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Scientists reveal the Ring Nebula as it has never been seen before

NASA’s James Webb Space Telescope (JWST) has managed to record enchanting new images of the incredible Ring Nebula. 

Just released today, the striking images highlight the nebula’s delicate and intricate design, offering both scientists and the public an unparalleled glimpse into this celestial marvel.

Ring Nebula 

The Ring Nebula, also known as Messier 57 or M57, is a planetary nebula located approximately 2,300 light years from Earth in the constellation Lyra. 

Despite being called planetary nebulae, these glowing remnants are not actually related to planets at all. They are shells of gas and dust expelled by stars in the later stages of their evolution.

Fate of our own Sun

The Ring Nebula, visible through a small telescope, is popular among amateur astronomers due to its distinctive, ring-like shape, which inspired its name. This “ring” is a glowing shell of ionized gas pushed out by the dying central star, which is now a white dwarf. The nebula is illuminated by the intense ultraviolet radiation from this central star.

The Ring Nebula’s vibrant colors and complex structure make it an excellent subject for scientific study, and it serves as a window into the fate of our own Sun, which will undergo a similar transformation in a few billion years.

Focus of the study

The latest contribution to our understanding of the Ring Nebula is thanks to the work of an international team of astronomers led by Dr. Mike Barlow from UCL, Dr. Nick Cox from ACRI-ST, and Professor Albert Zijlstra from The University of Manchester.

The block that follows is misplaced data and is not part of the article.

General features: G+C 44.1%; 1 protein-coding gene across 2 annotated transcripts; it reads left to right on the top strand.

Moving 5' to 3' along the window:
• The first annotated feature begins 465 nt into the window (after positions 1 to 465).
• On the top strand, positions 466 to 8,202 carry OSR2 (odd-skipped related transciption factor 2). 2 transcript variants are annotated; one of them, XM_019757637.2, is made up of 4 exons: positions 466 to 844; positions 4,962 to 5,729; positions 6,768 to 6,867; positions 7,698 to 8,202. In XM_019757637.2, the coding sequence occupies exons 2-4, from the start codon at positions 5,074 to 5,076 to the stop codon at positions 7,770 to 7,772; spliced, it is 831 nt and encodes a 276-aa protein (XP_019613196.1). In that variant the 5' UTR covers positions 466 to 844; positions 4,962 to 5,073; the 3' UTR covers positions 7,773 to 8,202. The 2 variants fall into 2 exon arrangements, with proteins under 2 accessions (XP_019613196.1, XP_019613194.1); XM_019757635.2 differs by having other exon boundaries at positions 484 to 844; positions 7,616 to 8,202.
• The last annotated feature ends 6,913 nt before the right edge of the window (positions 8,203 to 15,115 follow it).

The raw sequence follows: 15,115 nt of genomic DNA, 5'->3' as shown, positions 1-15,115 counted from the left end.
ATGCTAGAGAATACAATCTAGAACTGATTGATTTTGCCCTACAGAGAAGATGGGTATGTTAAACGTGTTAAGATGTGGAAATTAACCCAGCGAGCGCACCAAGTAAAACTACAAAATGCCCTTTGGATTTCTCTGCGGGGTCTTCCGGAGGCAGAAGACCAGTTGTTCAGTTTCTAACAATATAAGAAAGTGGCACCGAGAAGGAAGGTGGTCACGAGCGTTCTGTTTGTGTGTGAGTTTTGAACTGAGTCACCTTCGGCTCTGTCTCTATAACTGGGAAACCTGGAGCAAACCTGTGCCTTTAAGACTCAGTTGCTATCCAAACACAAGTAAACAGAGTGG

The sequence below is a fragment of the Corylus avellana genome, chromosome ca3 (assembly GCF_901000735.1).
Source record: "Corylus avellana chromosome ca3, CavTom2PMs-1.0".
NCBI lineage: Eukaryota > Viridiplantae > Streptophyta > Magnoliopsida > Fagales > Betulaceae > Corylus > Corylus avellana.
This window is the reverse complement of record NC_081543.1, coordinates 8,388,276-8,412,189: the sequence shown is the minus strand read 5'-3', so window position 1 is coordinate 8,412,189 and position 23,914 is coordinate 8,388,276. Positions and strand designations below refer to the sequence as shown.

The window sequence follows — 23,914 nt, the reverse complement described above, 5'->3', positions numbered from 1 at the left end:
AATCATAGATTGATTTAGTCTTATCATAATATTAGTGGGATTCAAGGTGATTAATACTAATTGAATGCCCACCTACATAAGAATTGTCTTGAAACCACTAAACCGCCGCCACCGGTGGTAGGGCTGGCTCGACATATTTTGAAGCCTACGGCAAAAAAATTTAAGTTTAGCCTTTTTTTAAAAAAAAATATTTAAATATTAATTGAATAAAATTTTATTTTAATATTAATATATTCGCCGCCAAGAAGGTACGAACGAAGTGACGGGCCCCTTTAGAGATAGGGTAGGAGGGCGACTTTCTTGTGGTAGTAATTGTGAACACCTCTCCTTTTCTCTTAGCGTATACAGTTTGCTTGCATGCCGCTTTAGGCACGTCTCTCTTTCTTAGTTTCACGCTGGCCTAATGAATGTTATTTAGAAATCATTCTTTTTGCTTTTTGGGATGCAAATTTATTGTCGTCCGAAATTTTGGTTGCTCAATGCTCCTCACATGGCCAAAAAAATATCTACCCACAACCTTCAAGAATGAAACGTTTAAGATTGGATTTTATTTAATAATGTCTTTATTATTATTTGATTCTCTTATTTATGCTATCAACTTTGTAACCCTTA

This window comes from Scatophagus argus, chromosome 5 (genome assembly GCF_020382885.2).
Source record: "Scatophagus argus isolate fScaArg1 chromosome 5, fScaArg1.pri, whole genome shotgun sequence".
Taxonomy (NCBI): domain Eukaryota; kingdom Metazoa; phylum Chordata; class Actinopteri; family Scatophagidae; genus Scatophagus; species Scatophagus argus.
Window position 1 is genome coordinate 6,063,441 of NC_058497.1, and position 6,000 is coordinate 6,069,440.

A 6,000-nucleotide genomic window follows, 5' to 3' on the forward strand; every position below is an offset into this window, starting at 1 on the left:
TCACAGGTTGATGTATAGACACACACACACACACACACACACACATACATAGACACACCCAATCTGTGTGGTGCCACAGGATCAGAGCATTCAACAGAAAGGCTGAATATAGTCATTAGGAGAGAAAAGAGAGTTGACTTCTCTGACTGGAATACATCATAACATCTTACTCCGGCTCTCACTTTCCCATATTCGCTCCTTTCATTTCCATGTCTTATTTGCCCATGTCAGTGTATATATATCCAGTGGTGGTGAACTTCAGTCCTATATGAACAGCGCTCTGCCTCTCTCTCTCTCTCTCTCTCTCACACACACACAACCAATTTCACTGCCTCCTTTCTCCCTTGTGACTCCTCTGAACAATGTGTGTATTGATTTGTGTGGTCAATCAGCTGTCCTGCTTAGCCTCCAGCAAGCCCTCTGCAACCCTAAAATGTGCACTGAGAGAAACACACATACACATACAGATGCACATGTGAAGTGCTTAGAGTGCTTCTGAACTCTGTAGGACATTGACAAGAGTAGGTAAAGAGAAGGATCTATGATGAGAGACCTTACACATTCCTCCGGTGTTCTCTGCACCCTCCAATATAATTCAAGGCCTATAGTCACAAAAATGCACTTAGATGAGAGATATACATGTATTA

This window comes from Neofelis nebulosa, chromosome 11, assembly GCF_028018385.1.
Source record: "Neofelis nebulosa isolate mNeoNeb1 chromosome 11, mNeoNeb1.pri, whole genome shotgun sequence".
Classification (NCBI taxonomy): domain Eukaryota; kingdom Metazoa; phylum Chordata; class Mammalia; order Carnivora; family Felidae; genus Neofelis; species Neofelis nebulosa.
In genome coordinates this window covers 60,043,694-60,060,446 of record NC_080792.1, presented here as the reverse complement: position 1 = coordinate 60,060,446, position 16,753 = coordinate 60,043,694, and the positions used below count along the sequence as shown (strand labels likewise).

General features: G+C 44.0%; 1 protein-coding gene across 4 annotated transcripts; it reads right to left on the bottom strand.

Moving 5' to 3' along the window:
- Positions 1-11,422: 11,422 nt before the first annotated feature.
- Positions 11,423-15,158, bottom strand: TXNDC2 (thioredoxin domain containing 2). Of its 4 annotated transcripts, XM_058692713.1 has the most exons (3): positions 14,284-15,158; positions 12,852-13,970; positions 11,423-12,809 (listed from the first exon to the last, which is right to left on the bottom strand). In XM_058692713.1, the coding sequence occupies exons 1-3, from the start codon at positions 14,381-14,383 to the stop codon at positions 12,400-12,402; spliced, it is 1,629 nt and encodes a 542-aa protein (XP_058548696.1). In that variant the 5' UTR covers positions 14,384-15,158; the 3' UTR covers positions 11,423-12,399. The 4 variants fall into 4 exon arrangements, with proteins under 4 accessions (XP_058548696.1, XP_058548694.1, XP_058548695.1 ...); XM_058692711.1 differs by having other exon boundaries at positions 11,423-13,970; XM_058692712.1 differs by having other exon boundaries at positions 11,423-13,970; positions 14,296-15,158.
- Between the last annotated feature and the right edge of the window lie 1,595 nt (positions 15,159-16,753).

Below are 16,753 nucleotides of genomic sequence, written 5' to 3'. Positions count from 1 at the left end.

The team’s mesmerizing imagery, captured by the James Webb Space Telescope, has provided a unique opportunity to delve into the intricate processes that have shaped this cosmic phenomenon.

Professor Zijlstra expressed awe at the level of detail observable in the images, stating, “We are amazed by the details in the images, better than we have ever seen before. We always knew planetary nebulae were pretty. What we see now is spectacular.”

The breathtaking array of shapes and patterns that characterize these planetary nebulae – often including ethereal, glowing rings, expanding bubbles, and complex, wispy clouds – are the result of a diverse range of physical processes that are not yet fully understood.

Extraordinary details

Dr. Barlow, the lead scientist of the JWST Ring Nebula Project, shared his insights: “The James Webb Space Telescope has provided us with an extraordinary view of the Ring Nebula that we’ve never seen before. The high-resolution images not only showcase the intricate details of the nebula’s expanding shell but also reveal the inner region around the central white dwarf in exquisite clarity.”

“We are witnessing the final chapters of a star’s life, a preview of the Sun’s distant future so to speak, and JWST’s observations have opened a new window into understanding these awe-inspiring cosmic events. We can use the Ring Nebula as our laboratory to study how planetary nebulae form and evolve.”

Brand new insights

By observing the hot central star’s illumination of these expelled layers, the scientists can gain a better understanding of the life cycle of stars. Each unique chemical element within the nebula emits light of a specific colour, not unlike a celestial fireworks display, resulting in an exquisite, multicoloured spectacle. This allows astronomers to study the chemical evolution of these objects in intricate detail.

“These images hold more than just aesthetic appeal; they provide a wealth of scientific insights into the processes of stellar evolution,” said Dr. Cox. “By studying the Ring Nebula with JWST, we hope to gain a deeper understanding of the life cycles of stars and the elements they release into the cosmos.”

More about the Ring Nebula 

In the case of the Ring Nebula, the original star is believed to have begun shedding its outer layers about 20,000 years ago. What we see now is a thick, donut-shaped ring of glowing gas approximately one light-year across. At the center of the nebula is a tiny but very hot white dwarf, which is the remnant of the original star’s core.

The nebula’s color variations result from the presence of different gases, with blue or blue-green regions indicating the presence of doubly ionized oxygen and red regions indicating the presence of hydrogen and nitrogen.

Image Credit: The University of Manchester


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